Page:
Activity 2-2

October 8, 2015

Task 1: Review from Last Class

  1. On the Desktop, make a folder called ACT2-2. Download, poem.txt, and MobyDick.txt, and save them in the ACT2-2 directory.
  2. Open IDLE, and then open Remind yourself of what the two functions actually do.
  3. In the ACT2-2 window, press F5 (or select Run > Run Module). What happens?
  4. In the IDLE Python shell that should have opened when you pressed F5, assign the list [-5,0,-2] to the variable myList. Use the avg3() function to compute the average.
  5. Use the addOne() function to add one to myList[2].
  6. The split function, without an input argument, splits a string on any whitespace (including spaces, newlines, tabs, etc.). Use the split() function to split the variable stringToSplit on different delimiters. Observe what happens when you enter the following expressions:
    • stringToSplit.split()
    • stringToSplit.split("\n")
    • stringToSplit.split("a")
    • stringToSplit.split("out")

Task 2: Read in the Shel Silverstein Poem, and split it into words

  1. In, write a function called readShel that opens the poem and returns a list of words.
    1. Download the Shel Silverstein poem, and assign the file location as a string to a variable named fileName. Write an expression that opens the file at fileName for reading and assigns the return value to myFile. The value of myFile now a file object that has been opened and can be read.
    2. Assign to fileString the contents of the file, which are returned by calling the read function on the file. fileString is now a big string that contains the poem.
    3. Close the file object myFile; you don't need it any longer, and the operating system really hates when you forget to close a file you've opened.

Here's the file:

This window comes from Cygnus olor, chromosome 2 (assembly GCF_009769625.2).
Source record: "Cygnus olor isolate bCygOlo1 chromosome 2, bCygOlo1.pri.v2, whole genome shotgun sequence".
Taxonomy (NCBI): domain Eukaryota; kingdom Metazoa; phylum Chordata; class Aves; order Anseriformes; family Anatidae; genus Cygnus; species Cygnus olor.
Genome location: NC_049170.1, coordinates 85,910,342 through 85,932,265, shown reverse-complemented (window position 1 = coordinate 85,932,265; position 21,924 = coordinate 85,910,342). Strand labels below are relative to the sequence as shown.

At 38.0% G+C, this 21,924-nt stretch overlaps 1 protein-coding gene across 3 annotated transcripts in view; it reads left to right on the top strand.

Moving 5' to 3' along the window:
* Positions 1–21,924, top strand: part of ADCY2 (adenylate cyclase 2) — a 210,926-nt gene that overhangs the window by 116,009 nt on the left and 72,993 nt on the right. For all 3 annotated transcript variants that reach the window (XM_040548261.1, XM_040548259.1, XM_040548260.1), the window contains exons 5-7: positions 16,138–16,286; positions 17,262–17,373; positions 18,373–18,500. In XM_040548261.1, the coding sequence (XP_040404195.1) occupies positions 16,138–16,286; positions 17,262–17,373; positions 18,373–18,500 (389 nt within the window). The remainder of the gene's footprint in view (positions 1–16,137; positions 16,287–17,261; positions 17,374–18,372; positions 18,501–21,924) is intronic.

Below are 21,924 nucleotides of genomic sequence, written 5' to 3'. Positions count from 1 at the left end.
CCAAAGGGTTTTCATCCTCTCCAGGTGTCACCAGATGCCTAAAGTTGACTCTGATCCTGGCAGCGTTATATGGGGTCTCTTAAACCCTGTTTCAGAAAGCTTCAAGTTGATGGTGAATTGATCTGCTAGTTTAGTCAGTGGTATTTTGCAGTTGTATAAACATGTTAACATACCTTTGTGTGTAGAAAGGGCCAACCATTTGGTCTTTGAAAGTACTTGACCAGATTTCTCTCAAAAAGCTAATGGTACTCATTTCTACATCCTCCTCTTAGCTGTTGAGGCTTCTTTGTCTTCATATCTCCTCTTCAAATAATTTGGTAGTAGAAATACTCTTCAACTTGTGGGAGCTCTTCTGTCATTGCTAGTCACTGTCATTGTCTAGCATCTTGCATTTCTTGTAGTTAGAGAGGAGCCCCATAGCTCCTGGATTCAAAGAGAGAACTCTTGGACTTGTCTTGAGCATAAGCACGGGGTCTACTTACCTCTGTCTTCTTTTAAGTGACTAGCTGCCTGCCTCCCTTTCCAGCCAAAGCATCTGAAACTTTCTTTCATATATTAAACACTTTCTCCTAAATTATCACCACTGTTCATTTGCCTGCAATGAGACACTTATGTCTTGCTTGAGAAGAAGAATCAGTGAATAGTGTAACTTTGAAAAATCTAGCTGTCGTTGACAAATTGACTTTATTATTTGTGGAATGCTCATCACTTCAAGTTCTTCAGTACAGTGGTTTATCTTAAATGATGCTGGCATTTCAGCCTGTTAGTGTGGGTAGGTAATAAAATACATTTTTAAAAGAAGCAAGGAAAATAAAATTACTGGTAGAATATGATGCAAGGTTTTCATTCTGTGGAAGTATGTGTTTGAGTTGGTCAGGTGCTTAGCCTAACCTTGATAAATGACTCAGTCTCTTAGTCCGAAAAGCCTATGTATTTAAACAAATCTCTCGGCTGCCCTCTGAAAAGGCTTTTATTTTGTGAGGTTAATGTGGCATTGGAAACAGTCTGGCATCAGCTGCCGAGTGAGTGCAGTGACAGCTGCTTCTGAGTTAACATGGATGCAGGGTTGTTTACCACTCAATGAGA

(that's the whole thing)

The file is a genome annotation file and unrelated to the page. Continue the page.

4. Use the split function to create a list of words from the string, separated by whitespace, and return that list.

Task 3: Count the Number of Words in the Shel Silverstein Poem

  1. Now fill in the countWordsInShel() function.
    1. Grab the list of words in the poem using the readShel function you wrote.
    2. Create a variable with the value 0 that will keep track of your count.
    3. Use a for-loop to iterate over all words, incrementing your count each time.
    4. Return the count when the for-loop is finished - it should have been incremented once for each word in the poem!
  2. Repeat the previous two steps using "Moby Dick" instead of the poem. Fill in the functions readMobyDick and countWordsInMobyDick. They should be very similar to the functions you just wrote.

If we have time...

Task 4: Compute the Average Word Length in "Moby Dick"

  1. Fill in the avgWordLengthInMobyDick() function.
    1. Grab the list of words in the book using the readMobyDick function you wrote.
    2. Create a variable with the value 0 that will sum up the lengths of all words.
    3. Use a for-loop to iterate over all words, summing up the length of all words using the len function.
    4. With the total sum of all word-lengths (i.e., the total number of non-whitespace characters), get the average by dividing this sum by the number of words and return the average.